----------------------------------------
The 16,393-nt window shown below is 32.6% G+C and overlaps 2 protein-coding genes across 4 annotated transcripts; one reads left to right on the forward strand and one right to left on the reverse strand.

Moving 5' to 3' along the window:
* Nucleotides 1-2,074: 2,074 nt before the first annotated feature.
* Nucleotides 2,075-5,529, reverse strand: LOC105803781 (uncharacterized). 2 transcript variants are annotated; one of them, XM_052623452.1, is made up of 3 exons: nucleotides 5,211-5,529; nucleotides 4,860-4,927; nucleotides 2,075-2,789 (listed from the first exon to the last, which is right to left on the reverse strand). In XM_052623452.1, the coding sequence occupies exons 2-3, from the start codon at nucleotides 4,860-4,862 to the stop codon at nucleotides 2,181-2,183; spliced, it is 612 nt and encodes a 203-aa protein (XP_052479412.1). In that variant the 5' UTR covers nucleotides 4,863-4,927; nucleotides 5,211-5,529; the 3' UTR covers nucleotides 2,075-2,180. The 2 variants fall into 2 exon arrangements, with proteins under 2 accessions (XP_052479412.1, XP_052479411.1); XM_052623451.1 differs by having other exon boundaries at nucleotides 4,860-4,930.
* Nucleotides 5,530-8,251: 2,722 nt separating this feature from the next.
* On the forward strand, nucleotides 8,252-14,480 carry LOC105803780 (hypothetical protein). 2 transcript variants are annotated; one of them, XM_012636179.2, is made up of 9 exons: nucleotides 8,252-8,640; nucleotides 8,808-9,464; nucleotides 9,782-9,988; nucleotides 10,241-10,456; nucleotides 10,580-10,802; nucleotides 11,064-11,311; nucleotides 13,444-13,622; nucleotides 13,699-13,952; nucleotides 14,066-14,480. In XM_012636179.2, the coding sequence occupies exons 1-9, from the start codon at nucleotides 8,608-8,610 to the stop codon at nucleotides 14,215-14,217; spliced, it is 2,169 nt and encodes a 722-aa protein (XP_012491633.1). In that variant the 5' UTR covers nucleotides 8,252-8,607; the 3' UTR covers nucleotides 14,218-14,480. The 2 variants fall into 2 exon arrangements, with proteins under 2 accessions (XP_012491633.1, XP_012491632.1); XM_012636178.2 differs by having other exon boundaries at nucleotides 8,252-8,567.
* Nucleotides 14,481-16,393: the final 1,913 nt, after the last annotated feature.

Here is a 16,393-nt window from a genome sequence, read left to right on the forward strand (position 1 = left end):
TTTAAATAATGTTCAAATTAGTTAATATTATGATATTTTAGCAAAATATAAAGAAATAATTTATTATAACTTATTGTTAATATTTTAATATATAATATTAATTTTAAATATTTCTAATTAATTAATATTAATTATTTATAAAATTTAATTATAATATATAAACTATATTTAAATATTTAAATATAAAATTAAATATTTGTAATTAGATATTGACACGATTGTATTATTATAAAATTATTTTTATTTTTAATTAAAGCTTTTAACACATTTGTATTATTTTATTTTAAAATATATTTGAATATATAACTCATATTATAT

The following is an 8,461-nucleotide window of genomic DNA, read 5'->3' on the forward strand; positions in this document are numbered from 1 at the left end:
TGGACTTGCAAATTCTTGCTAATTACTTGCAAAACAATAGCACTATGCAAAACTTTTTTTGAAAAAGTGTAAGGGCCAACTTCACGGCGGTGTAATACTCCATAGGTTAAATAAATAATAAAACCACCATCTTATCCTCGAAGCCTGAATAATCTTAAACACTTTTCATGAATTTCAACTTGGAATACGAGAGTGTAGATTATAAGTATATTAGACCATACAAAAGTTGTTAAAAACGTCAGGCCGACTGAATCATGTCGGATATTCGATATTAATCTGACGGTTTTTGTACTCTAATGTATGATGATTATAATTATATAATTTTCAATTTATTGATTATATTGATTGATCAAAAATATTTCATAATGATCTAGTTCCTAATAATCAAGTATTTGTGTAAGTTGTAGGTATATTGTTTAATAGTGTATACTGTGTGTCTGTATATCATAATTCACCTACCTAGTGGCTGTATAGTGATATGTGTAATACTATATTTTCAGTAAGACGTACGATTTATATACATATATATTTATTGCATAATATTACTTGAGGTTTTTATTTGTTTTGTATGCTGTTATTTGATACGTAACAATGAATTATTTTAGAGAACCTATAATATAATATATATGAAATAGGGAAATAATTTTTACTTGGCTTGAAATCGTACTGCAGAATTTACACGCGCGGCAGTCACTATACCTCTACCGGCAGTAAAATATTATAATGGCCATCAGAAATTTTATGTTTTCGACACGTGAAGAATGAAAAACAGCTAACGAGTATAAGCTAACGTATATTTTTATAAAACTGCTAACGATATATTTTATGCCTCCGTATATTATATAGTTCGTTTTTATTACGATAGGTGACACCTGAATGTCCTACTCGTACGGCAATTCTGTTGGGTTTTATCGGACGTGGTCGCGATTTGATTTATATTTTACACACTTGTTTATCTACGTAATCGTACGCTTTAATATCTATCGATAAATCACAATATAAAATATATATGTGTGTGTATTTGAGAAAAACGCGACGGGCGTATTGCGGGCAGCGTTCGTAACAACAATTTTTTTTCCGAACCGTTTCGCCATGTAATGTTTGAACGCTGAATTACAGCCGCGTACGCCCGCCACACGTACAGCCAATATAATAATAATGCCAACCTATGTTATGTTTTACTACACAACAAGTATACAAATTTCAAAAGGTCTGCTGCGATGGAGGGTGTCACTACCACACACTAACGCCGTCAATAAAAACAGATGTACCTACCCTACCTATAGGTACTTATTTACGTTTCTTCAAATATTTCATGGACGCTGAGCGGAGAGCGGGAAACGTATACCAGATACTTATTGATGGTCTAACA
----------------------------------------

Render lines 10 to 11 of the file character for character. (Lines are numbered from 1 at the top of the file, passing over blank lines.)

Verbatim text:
The following is an 8,461-nucleotide window of genomic DNA, read 5'->3' on the forward strand; positions in this document are numbered from 1 at the left end:
TGGACTTGCAAATTCTTGCTAATTACTTGCAAAACAATAGCACTATGCAAAACTTTTTTTGAAAAAGTGTAAGGGCCAACTTCACGGCGGTGTAATACTCCATAGGTTAAATAAATAATAAAACCACCATCTTATCCTCGAAGCCTGAATAATCTTAAACACTTTTCATGAATTTCAACTTGGAATACGAGAGTGTAGATTATAAGTATATTAGACCATACAAAAGTTGTTAAAAACGTCAGGCCGACTGAATCATGTCGGATATTCGATATTAATCTGACGGTTTTTGTACTCTAATGTATGATGATTATAATTATATAATTTTCAATTTATTGATTATATTGATTGATCAAAAATATTTCATAATGATCTAGTTCCTAATAATCAAGTATTTGTGTAAGTTGTAGGTATATTGTTTAATAGTGTATACTGTGTGTCTGTATATCATAATTCACCTACCTAGTGGCTGTATAGTGATATGTGTAATACTATATTTTCAGTAAGACGTACGATTTATATACATATATATTTATTGCATAATATTACTTGAGGTTTTTATTTGTTTTGTATGCTGTTATTTGATACGTAACAATGAATTATTTTAGAGAACCTATAATATAATATATATGAAATAGGGAAATAATTTTTACTTGGCTTGAAATCGTACTGCAGAATTTACACGCGCGGCAGTCACTATACCTCTACCGGCAGTAAAATATTATAATGGCCATCAGAAATTTTATGTTTTCGACACGTGAAGAATGAAAAACAGCTAACGAGTATAAGCTAACGTATATTTTTATAAAACTGCTAACGATATATTTTATGCCTCCGTATATTATATAGTTCGTTTTTATTACGATAGGTGACACCTGAATGTCCTACTCGTACGGCAATTCTGTTGGGTTTTATCGGACGTGGTCGCGATTTGATTTATATTTTACACACTTGTTTATCTACGTAATCGTACGCTTTAATATCTATCGATAAATCACAATATAAAATATATATGTGTGTGTATTTGAGAAAAACGCGACGGGCGTATTGCGGGCAGCGTTCGTAACAACAATTTTTTTTCCGAACCGTTTCGCCATGTAATGTTTGAACGCTGAATTACAGCCGCGTACGCCCGCCACACGTACAGCCAATATAATAATAATGCCAACCTATGTTATGTTTTACTACACAACAAGTATACAAATTTCAAAAGGTCTGCTGCGATGGAGGGTGTCACTACCACACACTAACGCCGTCAATAAAAACAGATGTACCTACCCTACCTATAGGTACTTATTTACGTTTCTTCAAATATTTCATGGACGCTGAGCGGAGAGCGGGAAACGTATACCAGATACTTATTGATGGTCTAACA